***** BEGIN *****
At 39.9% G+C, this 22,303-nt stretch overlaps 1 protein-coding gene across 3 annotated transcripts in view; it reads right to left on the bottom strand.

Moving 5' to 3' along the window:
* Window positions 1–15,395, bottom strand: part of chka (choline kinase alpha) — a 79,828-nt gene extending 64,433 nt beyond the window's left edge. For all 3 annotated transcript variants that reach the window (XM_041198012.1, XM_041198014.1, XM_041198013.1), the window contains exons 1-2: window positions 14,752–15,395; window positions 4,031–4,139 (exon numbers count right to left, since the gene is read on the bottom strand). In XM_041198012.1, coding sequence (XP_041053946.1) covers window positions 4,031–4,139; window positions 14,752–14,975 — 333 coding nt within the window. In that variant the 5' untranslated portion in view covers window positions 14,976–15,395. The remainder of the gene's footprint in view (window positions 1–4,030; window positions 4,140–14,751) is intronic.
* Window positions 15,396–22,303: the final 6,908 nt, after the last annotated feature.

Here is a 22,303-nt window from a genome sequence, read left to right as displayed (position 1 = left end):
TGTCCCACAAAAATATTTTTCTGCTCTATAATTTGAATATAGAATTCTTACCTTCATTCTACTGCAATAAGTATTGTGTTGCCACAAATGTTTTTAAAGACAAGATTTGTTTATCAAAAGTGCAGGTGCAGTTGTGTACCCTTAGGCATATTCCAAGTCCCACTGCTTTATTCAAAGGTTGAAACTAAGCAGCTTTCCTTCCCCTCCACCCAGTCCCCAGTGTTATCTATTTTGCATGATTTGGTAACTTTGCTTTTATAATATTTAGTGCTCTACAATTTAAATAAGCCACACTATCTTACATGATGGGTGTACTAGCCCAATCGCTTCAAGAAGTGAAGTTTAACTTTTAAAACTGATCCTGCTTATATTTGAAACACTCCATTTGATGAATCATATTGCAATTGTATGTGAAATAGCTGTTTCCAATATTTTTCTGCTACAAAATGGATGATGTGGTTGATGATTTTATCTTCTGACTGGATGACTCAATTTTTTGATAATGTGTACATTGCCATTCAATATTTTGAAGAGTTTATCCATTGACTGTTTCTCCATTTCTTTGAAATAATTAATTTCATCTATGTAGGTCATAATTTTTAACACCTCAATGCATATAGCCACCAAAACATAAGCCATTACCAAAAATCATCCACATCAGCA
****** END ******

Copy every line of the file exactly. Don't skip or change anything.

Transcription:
At 39.9% G+C, this 22,303-nt stretch overlaps 1 protein-coding gene across 3 annotated transcripts in view; it reads right to left on the bottom strand.

Moving 5' to 3' along the window:
* Window positions 1–15,395, bottom strand: part of chka (choline kinase alpha) — a 79,828-nt gene extending 64,433 nt beyond the window's left edge. For all 3 annotated transcript variants that reach the window (XM_041198012.1, XM_041198014.1, XM_041198013.1), the window contains exons 1-2: window positions 14,752–15,395; window positions 4,031–4,139 (exon numbers count right to left, since the gene is read on the bottom strand). In XM_041198012.1, coding sequence (XP_041053946.1) covers window positions 4,031–4,139; window positions 14,752–14,975 — 333 coding nt within the window. In that variant the 5' untranslated portion in view covers window positions 14,976–15,395. The remainder of the gene's footprint in view (window positions 1–4,030; window positions 4,140–14,751) is intronic.
* Window positions 15,396–22,303: the final 6,908 nt, after the last annotated feature.

Here is a 22,303-nt window from a genome sequence, read left to right as displayed (position 1 = left end):
TGTCCCACAAAAATATTTTTCTGCTCTATAATTTGAATATAGAATTCTTACCTTCATTCTACTGCAATAAGTATTGTGTTGCCACAAATGTTTTTAAAGACAAGATTTGTTTATCAAAAGTGCAGGTGCAGTTGTGTACCCTTAGGCATATTCCAAGTCCCACTGCTTTATTCAAAGGTTGAAACTAAGCAGCTTTCCTTCCCCTCCACCCAGTCCCCAGTGTTATCTATTTTGCATGATTTGGTAACTTTGCTTTTATAATATTTAGTGCTCTACAATTTAAATAAGCCACACTATCTTACATGATGGGTGTACTAGCCCAATCGCTTCAAGAAGTGAAGTTTAACTTTTAAAACTGATCCTGCTTATATTTGAAACACTCCATTTGATGAATCATATTGCAATTGTATGTGAAATAGCTGTTTCCAATATTTTTCTGCTACAAAATGGATGATGTGGTTGATGATTTTATCTTCTGACTGGATGACTCAATTTTTTGATAATGTGTACATTGCCATTCAATATTTTGAAGAGTTTATCCATTGACTGTTTCTCCATTTCTTTGAAATAATTAATTTCATCTATGTAGGTCATAATTTTTAACACCTCAATGCATATAGCCACCAAAACATAAGCCATTACCAAAAATCATCCACATCAGCA